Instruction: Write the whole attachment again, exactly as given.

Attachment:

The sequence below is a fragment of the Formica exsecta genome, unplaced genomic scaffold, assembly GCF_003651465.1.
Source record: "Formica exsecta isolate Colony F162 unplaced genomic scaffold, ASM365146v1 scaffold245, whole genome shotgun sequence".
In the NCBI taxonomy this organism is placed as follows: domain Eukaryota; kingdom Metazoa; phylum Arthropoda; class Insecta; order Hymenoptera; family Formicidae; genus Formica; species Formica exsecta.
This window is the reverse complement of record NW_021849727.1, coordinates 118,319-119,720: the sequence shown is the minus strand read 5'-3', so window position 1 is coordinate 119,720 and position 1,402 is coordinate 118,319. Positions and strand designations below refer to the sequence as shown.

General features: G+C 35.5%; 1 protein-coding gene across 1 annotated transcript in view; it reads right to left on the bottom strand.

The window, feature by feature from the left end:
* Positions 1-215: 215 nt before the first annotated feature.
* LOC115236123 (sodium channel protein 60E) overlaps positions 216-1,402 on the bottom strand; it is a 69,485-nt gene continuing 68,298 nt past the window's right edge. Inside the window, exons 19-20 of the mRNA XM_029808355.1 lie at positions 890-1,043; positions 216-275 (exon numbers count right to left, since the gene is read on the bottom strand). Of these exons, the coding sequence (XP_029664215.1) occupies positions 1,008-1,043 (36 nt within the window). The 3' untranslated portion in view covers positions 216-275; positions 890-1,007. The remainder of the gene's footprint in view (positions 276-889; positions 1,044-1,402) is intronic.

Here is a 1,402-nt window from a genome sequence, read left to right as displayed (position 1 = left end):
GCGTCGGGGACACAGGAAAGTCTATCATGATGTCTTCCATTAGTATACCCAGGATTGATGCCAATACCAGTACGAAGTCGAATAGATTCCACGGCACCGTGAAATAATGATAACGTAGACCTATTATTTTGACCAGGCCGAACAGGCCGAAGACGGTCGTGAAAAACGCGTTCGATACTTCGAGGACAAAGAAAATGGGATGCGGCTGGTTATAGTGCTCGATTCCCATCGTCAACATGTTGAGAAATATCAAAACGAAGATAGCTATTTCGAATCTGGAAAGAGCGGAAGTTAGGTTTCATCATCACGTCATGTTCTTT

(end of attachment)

The sequence below is a fragment of the Formica exsecta genome, unplaced genomic scaffold, assembly GCF_003651465.1.
Source record: "Formica exsecta isolate Colony F162 unplaced genomic scaffold, ASM365146v1 scaffold245, whole genome shotgun sequence".
In the NCBI taxonomy this organism is placed as follows: domain Eukaryota; kingdom Metazoa; phylum Arthropoda; class Insecta; order Hymenoptera; family Formicidae; genus Formica; species Formica exsecta.
This window is the reverse complement of record NW_021849727.1, coordinates 118,319-119,720: the sequence shown is the minus strand read 5'-3', so window position 1 is coordinate 119,720 and position 1,402 is coordinate 118,319. Positions and strand designations below refer to the sequence as shown.

General features: G+C 35.5%; 1 protein-coding gene across 1 annotated transcript in view; it reads right to left on the bottom strand.

The window, feature by feature from the left end:
* Positions 1-215: 215 nt before the first annotated feature.
* LOC115236123 (sodium channel protein 60E) overlaps positions 216-1,402 on the bottom strand; it is a 69,485-nt gene continuing 68,298 nt past the window's right edge. Inside the window, exons 19-20 of the mRNA XM_029808355.1 lie at positions 890-1,043; positions 216-275 (exon numbers count right to left, since the gene is read on the bottom strand). Of these exons, the coding sequence (XP_029664215.1) occupies positions 1,008-1,043 (36 nt within the window). The 3' untranslated portion in view covers positions 216-275; positions 890-1,007. The remainder of the gene's footprint in view (positions 276-889; positions 1,044-1,402) is intronic.

Here is a 1,402-nt window from a genome sequence, read left to right as displayed (position 1 = left end):
GCGTCGGGGACACAGGAAAGTCTATCATGATGTCTTCCATTAGTATACCCAGGATTGATGCCAATACCAGTACGAAGTCGAATAGATTCCACGGCACCGTGAAATAATGATAACGTAGACCTATTATTTTGACCAGGCCGAACAGGCCGAAGACGGTCGTGAAAAACGCGTTCGATACTTCGAGGACAAAGAAAATGGGATGCGGCTGGTTATAGTGCTCGATTCCCATCGTCAACATGTTGAGAAATATCAAAACGAAGATAGCTATTTCGAATCTGGAAAGAGCGGAAGTTAGGTTTCATCATCACGTCATGTTCTTT